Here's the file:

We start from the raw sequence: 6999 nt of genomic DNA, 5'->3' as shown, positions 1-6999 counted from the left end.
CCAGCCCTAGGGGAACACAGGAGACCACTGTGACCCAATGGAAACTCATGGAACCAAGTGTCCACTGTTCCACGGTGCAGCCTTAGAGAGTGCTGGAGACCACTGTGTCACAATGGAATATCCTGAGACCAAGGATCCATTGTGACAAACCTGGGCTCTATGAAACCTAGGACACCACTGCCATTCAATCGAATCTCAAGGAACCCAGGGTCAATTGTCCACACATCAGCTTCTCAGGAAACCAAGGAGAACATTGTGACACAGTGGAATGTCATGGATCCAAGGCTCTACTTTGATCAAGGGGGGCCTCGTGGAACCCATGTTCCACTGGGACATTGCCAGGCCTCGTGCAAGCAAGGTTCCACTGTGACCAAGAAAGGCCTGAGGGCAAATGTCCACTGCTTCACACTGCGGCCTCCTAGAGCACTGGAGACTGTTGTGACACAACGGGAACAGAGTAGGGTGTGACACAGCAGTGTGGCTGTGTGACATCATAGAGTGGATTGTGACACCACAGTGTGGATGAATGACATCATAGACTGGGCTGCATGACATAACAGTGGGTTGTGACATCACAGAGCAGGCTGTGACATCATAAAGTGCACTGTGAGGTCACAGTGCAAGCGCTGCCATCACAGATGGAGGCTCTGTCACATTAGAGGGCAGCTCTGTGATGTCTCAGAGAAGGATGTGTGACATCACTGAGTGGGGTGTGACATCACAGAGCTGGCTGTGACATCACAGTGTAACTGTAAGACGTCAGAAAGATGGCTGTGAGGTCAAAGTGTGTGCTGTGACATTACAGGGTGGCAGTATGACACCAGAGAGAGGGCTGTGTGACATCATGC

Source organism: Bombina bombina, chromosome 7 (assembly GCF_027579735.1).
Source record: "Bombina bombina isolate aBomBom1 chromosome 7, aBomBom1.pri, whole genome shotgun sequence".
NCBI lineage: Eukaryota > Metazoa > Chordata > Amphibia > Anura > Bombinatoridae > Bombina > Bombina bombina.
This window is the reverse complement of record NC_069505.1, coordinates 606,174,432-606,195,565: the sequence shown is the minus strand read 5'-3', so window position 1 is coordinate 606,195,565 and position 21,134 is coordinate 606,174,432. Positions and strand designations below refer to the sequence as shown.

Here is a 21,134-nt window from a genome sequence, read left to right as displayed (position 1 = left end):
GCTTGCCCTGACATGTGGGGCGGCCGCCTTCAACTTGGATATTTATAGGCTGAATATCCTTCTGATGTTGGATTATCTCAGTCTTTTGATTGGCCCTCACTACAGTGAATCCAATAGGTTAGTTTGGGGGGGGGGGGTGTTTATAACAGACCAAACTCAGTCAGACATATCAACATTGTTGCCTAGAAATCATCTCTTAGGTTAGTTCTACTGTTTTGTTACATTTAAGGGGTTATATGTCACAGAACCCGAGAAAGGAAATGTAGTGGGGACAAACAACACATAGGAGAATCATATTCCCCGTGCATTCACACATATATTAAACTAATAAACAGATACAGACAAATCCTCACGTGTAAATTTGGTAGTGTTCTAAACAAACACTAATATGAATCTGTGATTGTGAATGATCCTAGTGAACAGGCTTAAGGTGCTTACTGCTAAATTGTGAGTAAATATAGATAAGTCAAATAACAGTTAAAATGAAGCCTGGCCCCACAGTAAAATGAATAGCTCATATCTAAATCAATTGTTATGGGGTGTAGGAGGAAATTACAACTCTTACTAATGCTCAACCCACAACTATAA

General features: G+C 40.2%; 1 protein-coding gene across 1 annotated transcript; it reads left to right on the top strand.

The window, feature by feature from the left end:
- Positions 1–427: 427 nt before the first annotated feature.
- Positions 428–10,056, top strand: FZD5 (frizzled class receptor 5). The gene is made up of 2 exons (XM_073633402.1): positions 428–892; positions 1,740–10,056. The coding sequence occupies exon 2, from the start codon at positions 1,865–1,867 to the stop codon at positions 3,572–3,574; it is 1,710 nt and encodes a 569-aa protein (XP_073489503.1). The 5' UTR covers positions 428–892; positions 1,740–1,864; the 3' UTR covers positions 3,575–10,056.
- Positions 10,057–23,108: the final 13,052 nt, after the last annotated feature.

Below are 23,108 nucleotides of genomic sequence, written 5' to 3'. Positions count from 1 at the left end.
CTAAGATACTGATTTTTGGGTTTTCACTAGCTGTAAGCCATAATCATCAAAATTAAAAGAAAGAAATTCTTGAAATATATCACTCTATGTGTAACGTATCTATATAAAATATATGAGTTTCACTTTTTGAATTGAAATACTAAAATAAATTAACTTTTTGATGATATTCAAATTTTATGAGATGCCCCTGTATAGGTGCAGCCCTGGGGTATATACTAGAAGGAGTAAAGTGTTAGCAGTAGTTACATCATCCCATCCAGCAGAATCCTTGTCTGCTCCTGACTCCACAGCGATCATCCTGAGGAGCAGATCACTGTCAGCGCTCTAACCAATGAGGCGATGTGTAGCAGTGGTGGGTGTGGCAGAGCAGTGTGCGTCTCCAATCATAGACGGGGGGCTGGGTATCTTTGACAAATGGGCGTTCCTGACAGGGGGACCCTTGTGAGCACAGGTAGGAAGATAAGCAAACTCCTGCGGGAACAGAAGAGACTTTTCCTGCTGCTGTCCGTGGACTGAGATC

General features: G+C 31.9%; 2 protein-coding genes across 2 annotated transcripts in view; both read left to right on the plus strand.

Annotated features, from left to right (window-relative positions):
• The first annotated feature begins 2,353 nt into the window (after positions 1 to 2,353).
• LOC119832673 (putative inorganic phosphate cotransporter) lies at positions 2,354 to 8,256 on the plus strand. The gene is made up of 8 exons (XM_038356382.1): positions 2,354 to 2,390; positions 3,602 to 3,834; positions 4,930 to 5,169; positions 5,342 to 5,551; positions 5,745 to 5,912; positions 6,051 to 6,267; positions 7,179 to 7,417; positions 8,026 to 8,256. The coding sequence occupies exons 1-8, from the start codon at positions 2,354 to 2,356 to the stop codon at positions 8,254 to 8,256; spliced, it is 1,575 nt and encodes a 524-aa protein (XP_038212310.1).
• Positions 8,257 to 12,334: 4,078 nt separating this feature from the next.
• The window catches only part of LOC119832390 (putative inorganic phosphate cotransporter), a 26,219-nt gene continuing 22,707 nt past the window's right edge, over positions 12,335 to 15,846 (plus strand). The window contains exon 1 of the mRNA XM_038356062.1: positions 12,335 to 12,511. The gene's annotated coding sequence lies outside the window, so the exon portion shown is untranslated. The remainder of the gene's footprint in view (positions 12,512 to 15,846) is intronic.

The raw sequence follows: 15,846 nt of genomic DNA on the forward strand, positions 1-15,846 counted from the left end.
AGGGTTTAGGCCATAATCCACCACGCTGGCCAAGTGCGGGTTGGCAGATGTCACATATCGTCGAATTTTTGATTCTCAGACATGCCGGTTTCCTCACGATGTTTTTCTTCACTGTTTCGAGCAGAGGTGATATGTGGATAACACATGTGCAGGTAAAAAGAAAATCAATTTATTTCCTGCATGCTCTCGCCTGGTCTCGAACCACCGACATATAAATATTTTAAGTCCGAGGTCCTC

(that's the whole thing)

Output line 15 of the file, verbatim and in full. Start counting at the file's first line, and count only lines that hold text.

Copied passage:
CTAAGATACTGATTTTTGGGTTTTCACTAGCTGTAAGCCATAATCATCAAAATTAAAAGAAAGAAATTCTTGAAATATATCACTCTATGTGTAACGTATCTATATAAAATATATGAGTTTCACTTTTTGAATTGAAATACTAAAATAAATTAACTTTTTGATGATATTCAAATTTTATGAGATGCCCCTGTATAGGTGCAGCCCTGGGGTATATACTAGAAGGAGTAAAGTGTTAGCAGTAGTTACATCATCCCATCCAGCAGAATCCTTGTCTGCTCCTGACTCCACAGCGATCATCCTGAGGAGCAGATCACTGTCAGCGCTCTAACCAATGAGGCGATGTGTAGCAGTGGTGGGTGTGGCAGAGCAGTGTGCGTCTCCAATCATAGACGGGGGGCTGGGTATCTTTGACAAATGGGCGTTCCTGACAGGGGGACCCTTGTGAGCACAGGTAGGAAGATAAGCAAACTCCTGCGGGAACAGAAGAGACTTTTCCTGCTGCTGTCCGTGGACTGAGATC